Duplin leaders address planned meeting
By Steve Herring
Published in News on November 10, 2008 1:57 PM
KENANSVILLE -- Duplin County's commissioners might be a step closer to a meeting with the county's Board of Education and deeper discussion of a plan to improve school facilities.
But a county commissioner says a community facilities committee's involvement is sending the wrong message -- that the elected officials will not meet without the committee's urging.
During a meeting last week, Commissioner Zettie Williams expressed her displeasure at any public misunderstanding of the committee's role.
The issue started when commissioners accepted a suggestion by County Manager Mike Aldridge last month to ask the committee, formed in 2002, to help arrange a meeting between the two boards. Aldridge said he hoped informal public meetings between the two boards could begin in January. He said meetings about school facilities should be held around the county as well.
But Mrs. Williams said Aldridge should have contacted school officials, not left it to the committee.
"You are misinterpreting the general feeling of the board," she told Aldridge. "We have asked for a meeting with the Board of Education, and we have been sitting here waiting for a response from them and we agreed to input from the facilities committee. You are saying we are too divided to be able to meet. Our feelings on the board from the last meeting I'd say is that if they said they would meet tomorrow, we would meet tomorrow."
Aldridge said he had postponed sending a letter to the Board of Education asking for the meeting because he wanted to be able to share more information what the meeting would entail.
He said he get the invitation in the mail immediately.
"I had wanted to get past this first," he said, adding that he wanted something concrete for the two boards to talk about.
Mrs. Williams disagreed, saying the two boards need to meet face to face first.
Committee member Jim Harris said Mrs. Williams was wrong.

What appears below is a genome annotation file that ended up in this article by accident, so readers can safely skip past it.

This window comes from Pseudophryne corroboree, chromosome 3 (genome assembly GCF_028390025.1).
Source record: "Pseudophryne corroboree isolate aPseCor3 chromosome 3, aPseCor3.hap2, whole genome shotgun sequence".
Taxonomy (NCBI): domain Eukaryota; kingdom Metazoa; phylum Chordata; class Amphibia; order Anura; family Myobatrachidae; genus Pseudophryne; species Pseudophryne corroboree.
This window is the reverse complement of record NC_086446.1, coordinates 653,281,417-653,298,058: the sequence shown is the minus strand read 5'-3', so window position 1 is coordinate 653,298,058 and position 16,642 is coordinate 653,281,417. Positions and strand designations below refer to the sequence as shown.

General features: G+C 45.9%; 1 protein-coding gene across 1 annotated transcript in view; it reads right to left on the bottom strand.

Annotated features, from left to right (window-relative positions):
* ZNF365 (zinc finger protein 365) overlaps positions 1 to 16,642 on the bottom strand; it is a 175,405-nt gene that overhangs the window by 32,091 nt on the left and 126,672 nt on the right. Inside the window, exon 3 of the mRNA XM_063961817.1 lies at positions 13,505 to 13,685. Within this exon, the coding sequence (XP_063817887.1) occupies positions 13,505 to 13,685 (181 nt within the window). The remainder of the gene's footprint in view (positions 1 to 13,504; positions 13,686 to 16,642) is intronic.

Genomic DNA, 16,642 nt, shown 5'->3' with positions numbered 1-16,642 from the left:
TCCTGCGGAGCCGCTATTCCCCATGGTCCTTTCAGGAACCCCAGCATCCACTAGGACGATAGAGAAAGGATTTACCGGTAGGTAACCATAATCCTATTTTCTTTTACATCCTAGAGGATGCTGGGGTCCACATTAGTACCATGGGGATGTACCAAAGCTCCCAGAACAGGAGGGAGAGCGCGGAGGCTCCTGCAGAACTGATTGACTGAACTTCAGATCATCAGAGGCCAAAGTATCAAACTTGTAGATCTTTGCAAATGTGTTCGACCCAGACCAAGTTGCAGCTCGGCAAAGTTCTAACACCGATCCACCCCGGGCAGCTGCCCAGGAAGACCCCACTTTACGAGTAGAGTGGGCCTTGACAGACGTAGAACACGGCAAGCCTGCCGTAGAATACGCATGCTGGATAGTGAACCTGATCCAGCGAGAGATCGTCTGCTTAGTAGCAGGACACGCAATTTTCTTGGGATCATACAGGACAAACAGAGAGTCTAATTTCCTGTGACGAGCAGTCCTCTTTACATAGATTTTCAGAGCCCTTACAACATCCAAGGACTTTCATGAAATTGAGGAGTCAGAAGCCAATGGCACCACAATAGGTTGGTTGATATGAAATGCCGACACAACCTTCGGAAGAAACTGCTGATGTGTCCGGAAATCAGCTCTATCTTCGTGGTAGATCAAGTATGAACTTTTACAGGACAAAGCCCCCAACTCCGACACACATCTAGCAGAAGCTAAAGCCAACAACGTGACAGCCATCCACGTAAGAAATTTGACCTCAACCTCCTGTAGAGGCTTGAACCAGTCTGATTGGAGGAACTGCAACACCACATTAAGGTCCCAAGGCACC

"The only purpose we have is to get the facts on the table for when you do meet. If you meet and you do not know what the facilities are going to cost, and you don't know what existing facilities are costing this county now, there is no way you can make a logical decision until you have facts on the table.
"All we would like to do is get our people and their people together and talk these things out. Put it on paper so that when you do have that meeting you can make an intelligent decision when you make one. With the conflict between the two boards, without some facts you are just going to get in the same position you are in now and nothing will be accomplished."
Commissioner David Fussell said he wants the committee to suggest how the county would finance new school buildings.
"We have got to have a business plan," Fussell said. 'We can dream all kinds of things. How is the best way to invest?"
Commissioner L.S. Guy said the groups' must accept the fact that the existing facilities plan will be on the minds of everyone involved in the talks.
"I think some of the divisiveness that has brought us to this point is the content of the plan," he said.
Aldridge said he does not believe most people truly understand the proposed building plan.
"People do not really understand what the plan is," he said, adding that educating the public will be crucial to its success.
Aldridge said the committee is only trying to help facilitate reasonable discussion bet-ween the two boards.
"We feel, as an informal group of interested citizens, that we could have some influence on that process, so this what we began to work on, how we could flesh out how we, as a committee, could be of use in a role of getting the boards together to create some dialogue."
Aldridge said commissioners might feel more at liberty in an informal setting to discuss issues without standing at a podium under the spotlight.
He said committee members thought they could help with that. He suggested that each board appoint one of its members to the committee.
Well was appointed as the commission's representative.
"It was the consensus of our group that we could help both boards develop a positive plan for moving forward with providing school facilities," Aldridge said.
Both sides, he said, will have to acknowledge there are some "big white elephants" in the room and set them aside, especially the funding dispute between the two boards and the lawsuit filed against the county by the Board of Education.
"We need to acknowledge that, but not let it stop the whole train," Aldridge said. "We have to knowledge there are differences of opinion in the public about the (school facilities) plan that has already been adopted by the Board of Education and try to move forward with what the common ground is that we can proceed with."
The school board invoked mediation in June after commissioners cut the school system's budget. Once that failed to resolve the conflict, the school board sued commissioners in Duplin County Superior Court. In September a jury awarded the schools nearly $5 million in additional current expense, but denied $63 million in capital outlay.
Commissioners have ap-pealed the judgment.
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